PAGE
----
Ehud Olmert. On Wednesday, Ehud Olmert launched a frontal attack on Benjamin Netanyahu because the latter stymied passage of the disengagement plan. Olmert said: "One hand is making enormous efforts to improve the economy, and the other hand is working to destroy what the first is building... There are people [i.e. Netanyahu] who delude themselves that all this [i.e. the occupation] can continue, and that people will still continue to have relations with us."
Today, Olmert continued, huge opportunities are opening up for Israeli exports in China, India, South Korea and Mexico, but there is a danger that these opportunities will be lost, because "Israel today is a vilified country, the most denounced and the most smeared in the world. There isn't an international conference at which Israel is not denounced... Someone's [i.e. Netanyahu's] stubbornness is a recipe for undermining the basis of our existence." All of these statements are both courageous and true.
Netanyahu, for his part, is becoming more and more reminiscent of the scorpion who told the frog, a minute before they both drowned: "What can I do? That's my nature." Netanyahu tells us fairy tales about foreign investors who are waiting in line - but he has not managed to find a single investor for Bank Leumi, and Bezeq's issue on Wednesday flopped because foreign investors did not buy. For his information: In the Western world, it is not the norm to invest in countries that are accused by Amnesty of committing war crimes in Rafah.
Arie Mientkavich. In light of the massive assault from all directions on Arie Mientkavich's "golden parachute" (in which this writer participated), it is appropriate to also recall the man's achievements. At the end of 1997, he took over as chairman of a bank that was essentially a financial corpse. Many predicted that it would go bankrupt. In the summer of 2002, when Amiram Sivan spoke about the possibility that "a major bank would collapse," everyone thought that he was referring to Israel Discount Bank.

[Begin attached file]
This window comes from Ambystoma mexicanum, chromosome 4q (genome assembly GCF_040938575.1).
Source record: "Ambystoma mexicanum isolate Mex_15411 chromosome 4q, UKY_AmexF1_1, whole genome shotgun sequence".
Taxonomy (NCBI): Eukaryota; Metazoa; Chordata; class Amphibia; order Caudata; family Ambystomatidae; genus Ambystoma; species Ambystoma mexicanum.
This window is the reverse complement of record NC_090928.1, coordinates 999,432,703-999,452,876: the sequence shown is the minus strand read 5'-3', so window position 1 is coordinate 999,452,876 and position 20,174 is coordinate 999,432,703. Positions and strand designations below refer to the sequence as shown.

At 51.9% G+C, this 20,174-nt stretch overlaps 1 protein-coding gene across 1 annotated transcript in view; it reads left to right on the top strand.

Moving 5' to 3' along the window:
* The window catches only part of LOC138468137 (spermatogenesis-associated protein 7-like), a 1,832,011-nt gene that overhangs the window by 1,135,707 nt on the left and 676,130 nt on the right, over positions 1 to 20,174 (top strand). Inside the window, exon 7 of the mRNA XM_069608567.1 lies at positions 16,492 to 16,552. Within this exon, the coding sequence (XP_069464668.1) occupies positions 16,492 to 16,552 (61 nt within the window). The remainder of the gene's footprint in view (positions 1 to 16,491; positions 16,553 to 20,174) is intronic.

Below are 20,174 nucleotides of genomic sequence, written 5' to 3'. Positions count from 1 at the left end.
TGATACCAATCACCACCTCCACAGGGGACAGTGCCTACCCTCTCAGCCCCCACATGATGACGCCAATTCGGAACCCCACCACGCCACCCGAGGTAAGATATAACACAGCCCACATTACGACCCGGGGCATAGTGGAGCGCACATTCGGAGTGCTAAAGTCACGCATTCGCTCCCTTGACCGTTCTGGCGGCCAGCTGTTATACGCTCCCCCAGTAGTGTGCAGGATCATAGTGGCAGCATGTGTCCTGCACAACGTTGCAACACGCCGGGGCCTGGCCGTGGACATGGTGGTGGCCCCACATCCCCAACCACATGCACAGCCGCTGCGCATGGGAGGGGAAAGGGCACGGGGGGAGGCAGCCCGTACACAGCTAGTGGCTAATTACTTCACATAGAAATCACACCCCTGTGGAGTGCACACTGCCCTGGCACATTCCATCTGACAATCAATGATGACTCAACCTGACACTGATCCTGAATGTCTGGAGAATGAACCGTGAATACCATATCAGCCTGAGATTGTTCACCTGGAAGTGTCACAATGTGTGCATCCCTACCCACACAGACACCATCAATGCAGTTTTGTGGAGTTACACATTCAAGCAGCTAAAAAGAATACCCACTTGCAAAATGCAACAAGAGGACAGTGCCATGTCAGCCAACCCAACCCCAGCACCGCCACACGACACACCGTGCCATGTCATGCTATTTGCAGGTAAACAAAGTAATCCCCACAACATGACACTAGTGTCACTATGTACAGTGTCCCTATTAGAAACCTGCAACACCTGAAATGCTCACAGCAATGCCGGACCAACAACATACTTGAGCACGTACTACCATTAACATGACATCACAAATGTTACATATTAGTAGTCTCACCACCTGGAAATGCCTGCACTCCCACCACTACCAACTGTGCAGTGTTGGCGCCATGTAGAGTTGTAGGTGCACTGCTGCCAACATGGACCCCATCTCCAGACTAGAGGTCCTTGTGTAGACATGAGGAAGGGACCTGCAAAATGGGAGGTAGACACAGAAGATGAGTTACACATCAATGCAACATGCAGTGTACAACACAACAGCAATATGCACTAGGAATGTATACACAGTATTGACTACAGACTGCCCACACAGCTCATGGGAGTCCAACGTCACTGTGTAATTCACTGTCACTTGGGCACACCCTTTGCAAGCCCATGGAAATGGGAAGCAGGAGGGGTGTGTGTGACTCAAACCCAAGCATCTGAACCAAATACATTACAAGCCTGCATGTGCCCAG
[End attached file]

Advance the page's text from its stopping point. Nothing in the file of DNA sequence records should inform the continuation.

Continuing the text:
But Mientkavich did not give up. Without any help from the owner (the government neither injected new capital nor backed him up in his struggle against the militant workers' committee), though with help from CEOs David Granot and Giora Offer, he "cleaned up" some NIS 4 billion worth of unrecoverable debts, most stemming from the sins of the past in the real estate field, arranged the departure of 700 workers in six years, lowered the bank's wages - previously the highest in the banking system - to fourth place, and brought the bank into the black (though not far enough) last year. Now, finally, the bank is about to be privatized.
Koby Haber. The Finance Ministry's new budgets director began his tenure on the right foot. Several days ago, he decided to record properly in the state budget some NIS 11 billion that the treasury will transfer to Israel Railways over the next five years. He thereby overturned the decision made by his predecessor, Uri Yogev.
Yogev decided in November 2003 to commit a budgetary crime: to record this NIS 11 billion "below the line," so as not to increase either the state's reported expenditures or the reported deficit. A marvelous invention - enabling the state to have its cake and eat it too (as we wrote here on November 18, 2003).
Such creative accounting threatened to bust all budgetary frameworks, since this method could also be used for many other items, thereby turning the budget into a laughingstock. That is why it is so important that Haber closed the breach. The ironic part of this story is that Netanyahu supported Haber's decision. But he also supported Yogev when he made the opposite decision six months ago.
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